• An introduction to the theoretical ideas behind concepts such as quantum entanglement and decoherence that are central to quantum computing (Q Info)

  • practice in problem solving to develop the cognitive skills (Q Info)

Thus, the learning and teaching methods include:

  • A combination of interactive lectures backed up with guided study to stimulate uptake of subject knowledge (Q Bio and Q Info)

  • tutorial demonstration of solutions to key problems, with practice for students both before and after having attempted them for formative feedback (Q Bio and Q Info)

  • tutorials to discuss group presentation assessments and class discussion about limitations and challenges in quantum technology and quantum biology. (Q Bio)

  • peer learning and teaching with structured Surrey-Learn hosted discussion boards focussed on the above (Q Info)

Indicated Lecture Hours (which may also include seminars, tutorials, workshops and other contact time) are approximate and may include in-class tests where one or more of these are an assessment on the module. In-class tests are scheduled/organised separately to taught content and will be published on to student personal timetables, where they apply to taken modules, as soon as they are finalised by central administration. This will usually be after the initial publication of the teaching timetable for the relevant semester.

Reading list
Upon accessing the reading list, please search for the module using the module code: PHYM074

Other information

The School of Mathematics and Physics is committed to developing graduates with strengths in Employability, Digital Capabilities, Global and Cultural Capabilities, Sustainability, and Resourcefulness and Resilience. This module is designed to allow students to develop knowledge, skills, and capabilities in the following areas:

Digital Capabilities: Students are introduced to the quantum concepts and mathematical formalism necessary to be able to understand the digital capabilities of quantum computers. (Q Info)

Resourcefulness and Resilience: By participating in group activities, students have the opportunity to demonstrate resourcefulness and resilience through problem-solving, time management, collaboration, conflict resolution, adaptability, seeking feedback, and reflective practices. These skills are invaluable in navigating challenges, both within group settings and in real-world situations, fostering their personal growth and success (Q Bio). Quantum biology is a very interdisciplinary field, and the group presentations will require students to read, absorb and speak to articles and papers in physics, chemistry and biology (Q Bio). Conversely, by working independently through the questions set in the tutorial sheets and then checking their solutions against the model answers provided, students will develop the confidence and resilience to tackle and solve problems in the subject of quantum entanglement and decoherence as it applies in quantum computing (Q Info).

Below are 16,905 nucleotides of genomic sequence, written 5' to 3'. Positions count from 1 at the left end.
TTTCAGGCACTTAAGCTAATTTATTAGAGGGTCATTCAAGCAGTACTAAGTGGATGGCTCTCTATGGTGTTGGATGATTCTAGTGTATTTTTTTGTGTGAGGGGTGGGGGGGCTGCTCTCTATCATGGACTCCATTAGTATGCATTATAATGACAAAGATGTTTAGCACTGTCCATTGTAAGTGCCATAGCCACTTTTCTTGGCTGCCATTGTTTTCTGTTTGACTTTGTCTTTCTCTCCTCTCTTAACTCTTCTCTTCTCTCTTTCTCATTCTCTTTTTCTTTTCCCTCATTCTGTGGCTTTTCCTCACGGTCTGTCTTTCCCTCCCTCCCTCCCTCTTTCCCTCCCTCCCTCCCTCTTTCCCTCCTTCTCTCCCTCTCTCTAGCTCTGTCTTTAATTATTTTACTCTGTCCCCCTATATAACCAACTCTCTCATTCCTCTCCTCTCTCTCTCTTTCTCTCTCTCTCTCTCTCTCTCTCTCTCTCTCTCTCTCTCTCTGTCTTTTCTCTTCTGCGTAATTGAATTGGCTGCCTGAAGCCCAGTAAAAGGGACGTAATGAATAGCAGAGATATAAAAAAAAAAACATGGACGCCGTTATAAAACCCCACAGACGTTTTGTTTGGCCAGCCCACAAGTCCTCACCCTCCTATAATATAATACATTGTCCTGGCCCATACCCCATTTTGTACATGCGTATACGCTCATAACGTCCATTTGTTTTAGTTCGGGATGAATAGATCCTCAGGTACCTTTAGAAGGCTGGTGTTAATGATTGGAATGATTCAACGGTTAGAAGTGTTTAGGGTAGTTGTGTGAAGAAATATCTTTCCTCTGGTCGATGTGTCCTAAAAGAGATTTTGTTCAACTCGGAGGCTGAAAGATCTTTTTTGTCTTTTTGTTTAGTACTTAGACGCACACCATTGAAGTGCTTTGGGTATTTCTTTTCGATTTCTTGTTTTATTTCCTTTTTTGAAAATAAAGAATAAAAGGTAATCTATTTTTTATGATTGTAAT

Employability. The group project will enhance students' employability by providing them with practical experience in collaboration, communication, problem-solving, adaptability, accountability to others, time management, leadership, professionalism, and networking. These skills are transferable to various professional settings and contribute to their readiness for the workforce. (Q Bio).

Sustainability: The Quantum Biology half module encompasses quantum processes in biology, such as those that may be involved in photosynthesis and nitrogen fixation in plants, which can have immense importance for sustainability. (Q Bio)

Programmes this module appears in

Programme Semester Classification Qualifying conditions
Applied Quantum Computing MSc 2 Compulsory A weighted aggregate mark of 50% is required to pass the module

Please note that the information detailed within this record is accurate at the time of publishing and may be subject to change. This record contains information for the most up to date version of the programme / module for the 2025/6 academic year.